Iraq’s parliament votes to curb PM Abadi’s unilateral power

Iraq’s parliament unanimously votes to prevent Prime Minister Haider al Abadi from passing reformations without parliament’s approval

Photo by: Reuters
Photo by: Reuters

Iraq's PM Haider al Abadi sits during a parliamentary session to vote on Iraq's new government at the parliament headquarters in Baghdad, Iraq on Sept. 8, 2014.

Iraq's parliament voted unanimously on Monday to prevent the government from passing crucial reforms without its approval, in an effort to restrict the authority of Prime Minister, Haider al Abadi, as discontent is increasing over his style of leadership, the lawmakers said.

Vote took place following Abadi’s unilateral reforms in August, including his dismissal of the vice president and deputy prime minister, as well as cuts to salaries of government employees, which the parliament deemed as a violation of the constitution.

"Under this resolution, no more absolute authorities for the prime minister," one member of the parliament told Reuters under the condition of anonymity.

Senior officials have said that they are not consulted about Abadi's reforms and often hear about them through the media outlets.

"Parliament rejects any parties, including the government, overlooking its authorities," said another MP. "The resolution was passed unanimously and it dictates that any decision needs the approval of parliament."

An increase in political tensions could hinder Baghdad's efforts to tackle its economic crisis and form a united front against DAESH, which are posing a serious threat to the security of the nation.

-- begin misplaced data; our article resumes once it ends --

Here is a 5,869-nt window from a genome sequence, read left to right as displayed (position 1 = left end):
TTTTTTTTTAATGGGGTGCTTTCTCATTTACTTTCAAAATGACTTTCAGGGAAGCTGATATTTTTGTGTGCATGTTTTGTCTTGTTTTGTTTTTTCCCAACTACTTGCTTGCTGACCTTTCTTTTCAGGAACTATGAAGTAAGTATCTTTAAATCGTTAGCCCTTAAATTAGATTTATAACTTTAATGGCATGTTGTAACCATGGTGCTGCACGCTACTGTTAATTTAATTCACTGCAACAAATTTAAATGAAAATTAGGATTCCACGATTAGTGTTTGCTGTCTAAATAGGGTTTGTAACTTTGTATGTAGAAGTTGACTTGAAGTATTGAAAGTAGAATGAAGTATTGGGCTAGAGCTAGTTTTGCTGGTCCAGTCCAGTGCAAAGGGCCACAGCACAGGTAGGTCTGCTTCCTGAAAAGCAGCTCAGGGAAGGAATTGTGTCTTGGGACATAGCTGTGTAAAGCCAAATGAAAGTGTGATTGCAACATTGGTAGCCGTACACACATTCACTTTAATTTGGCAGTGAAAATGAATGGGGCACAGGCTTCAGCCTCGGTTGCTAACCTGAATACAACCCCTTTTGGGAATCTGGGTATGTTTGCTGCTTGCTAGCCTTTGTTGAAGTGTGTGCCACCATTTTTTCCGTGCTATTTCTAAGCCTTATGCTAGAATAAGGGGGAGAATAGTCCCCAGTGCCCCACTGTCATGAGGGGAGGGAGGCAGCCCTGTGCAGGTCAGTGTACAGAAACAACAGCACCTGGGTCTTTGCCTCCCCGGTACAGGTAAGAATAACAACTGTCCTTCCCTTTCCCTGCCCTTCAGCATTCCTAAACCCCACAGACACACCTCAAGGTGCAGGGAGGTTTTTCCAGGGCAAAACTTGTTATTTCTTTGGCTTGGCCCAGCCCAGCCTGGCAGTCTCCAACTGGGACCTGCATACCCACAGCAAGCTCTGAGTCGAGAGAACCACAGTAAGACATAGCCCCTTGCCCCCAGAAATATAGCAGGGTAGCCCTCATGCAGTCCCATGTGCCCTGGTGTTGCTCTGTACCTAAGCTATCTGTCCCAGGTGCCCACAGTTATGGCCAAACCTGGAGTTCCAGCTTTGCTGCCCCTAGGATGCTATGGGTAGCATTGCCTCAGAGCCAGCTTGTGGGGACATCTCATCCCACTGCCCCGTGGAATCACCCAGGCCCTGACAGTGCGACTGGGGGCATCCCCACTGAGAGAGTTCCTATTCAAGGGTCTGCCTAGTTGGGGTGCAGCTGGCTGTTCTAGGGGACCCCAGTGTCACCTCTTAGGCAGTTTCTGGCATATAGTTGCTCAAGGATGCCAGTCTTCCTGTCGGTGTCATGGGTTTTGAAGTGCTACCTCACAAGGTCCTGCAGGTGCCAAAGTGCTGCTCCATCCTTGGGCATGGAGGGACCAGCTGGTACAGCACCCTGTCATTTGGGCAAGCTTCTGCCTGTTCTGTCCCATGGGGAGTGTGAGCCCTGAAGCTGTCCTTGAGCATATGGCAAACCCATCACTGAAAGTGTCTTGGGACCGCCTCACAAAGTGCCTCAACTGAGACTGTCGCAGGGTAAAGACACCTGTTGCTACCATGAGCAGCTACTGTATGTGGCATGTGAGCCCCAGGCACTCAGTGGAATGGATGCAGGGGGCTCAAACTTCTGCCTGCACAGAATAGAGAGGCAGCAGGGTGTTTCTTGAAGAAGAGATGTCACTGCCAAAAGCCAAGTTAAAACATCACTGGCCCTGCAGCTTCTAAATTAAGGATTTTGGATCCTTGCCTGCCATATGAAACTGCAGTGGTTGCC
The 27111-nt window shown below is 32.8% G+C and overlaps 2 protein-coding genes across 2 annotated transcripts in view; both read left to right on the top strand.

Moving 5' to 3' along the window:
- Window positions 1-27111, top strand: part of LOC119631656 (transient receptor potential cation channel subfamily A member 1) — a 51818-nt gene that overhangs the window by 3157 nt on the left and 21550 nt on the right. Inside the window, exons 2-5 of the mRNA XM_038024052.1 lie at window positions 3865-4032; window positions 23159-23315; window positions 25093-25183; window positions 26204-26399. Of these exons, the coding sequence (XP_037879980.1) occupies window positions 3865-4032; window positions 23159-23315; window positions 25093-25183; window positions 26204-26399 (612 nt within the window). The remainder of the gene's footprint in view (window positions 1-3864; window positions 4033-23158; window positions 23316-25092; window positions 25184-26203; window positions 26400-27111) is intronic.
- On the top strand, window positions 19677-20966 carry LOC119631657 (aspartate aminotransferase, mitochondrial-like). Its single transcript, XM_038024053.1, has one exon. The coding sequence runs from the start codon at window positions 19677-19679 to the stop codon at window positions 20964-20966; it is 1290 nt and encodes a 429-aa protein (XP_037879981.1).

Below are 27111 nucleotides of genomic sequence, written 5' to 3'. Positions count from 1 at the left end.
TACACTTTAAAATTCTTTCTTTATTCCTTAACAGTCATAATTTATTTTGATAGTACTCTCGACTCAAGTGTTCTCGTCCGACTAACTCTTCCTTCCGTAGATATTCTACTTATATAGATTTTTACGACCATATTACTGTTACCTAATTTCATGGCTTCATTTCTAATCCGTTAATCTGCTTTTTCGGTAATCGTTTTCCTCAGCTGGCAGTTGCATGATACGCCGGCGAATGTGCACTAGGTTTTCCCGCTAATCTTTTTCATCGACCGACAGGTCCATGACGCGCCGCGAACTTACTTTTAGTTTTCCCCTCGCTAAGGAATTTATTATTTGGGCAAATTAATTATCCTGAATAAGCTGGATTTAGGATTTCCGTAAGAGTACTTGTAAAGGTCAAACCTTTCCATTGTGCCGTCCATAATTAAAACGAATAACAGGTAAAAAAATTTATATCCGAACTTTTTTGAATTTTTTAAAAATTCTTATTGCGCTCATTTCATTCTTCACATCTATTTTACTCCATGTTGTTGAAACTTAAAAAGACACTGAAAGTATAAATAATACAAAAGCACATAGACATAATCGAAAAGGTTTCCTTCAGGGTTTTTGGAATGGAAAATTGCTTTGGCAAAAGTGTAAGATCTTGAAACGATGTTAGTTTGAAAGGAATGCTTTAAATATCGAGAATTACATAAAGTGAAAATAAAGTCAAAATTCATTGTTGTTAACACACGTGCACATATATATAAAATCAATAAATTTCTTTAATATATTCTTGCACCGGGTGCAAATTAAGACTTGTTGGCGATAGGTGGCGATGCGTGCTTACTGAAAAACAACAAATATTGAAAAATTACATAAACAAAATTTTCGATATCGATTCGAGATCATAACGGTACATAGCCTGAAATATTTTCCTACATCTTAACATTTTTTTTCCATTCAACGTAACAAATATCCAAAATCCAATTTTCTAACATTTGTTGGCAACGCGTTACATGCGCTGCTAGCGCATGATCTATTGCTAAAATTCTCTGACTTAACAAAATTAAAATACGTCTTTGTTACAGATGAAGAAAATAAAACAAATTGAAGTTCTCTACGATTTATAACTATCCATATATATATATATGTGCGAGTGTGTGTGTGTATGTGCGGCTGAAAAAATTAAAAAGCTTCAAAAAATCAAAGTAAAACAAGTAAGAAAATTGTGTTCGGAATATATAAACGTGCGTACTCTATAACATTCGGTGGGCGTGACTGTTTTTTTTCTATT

Last week, more than 60 members of Iraq’s governing State of Law coalition presented a letter to Prime Minister, Haider al Abadi, demanding more consultation ahead of reforms.

In the letter, parliamentarians threatened to withdraw their support for Abadi’s coalition if he fails to meet their demands.

In August, Abadi announced new measures to crack down on corruption and improve state finances by axing certain government posts, including the positions of vice president and deputy prime minister, after weeks of demonstrations in the Iraqi capital Baghdad and the southern cities over poor electricity and water supplies.

However, even though the parliament has for now "put the brakes" on Abadi's authority, a crisis could emerge, said Wathiq al Hashimi, chairman of the Iraqi Group for Strategic Studies think-tank.

"The question will be, is he is going to survive? I think parliament's move today is a test. The next likely scenario could be withdrawing confidence from Abadi," Hashimi said.

He added that increasing parliamentary objections to Abadi's diplomacy and severe shortage of cash will eventually lead Abadi "to a direct confrontation with his own party."

TRTWorld and agencies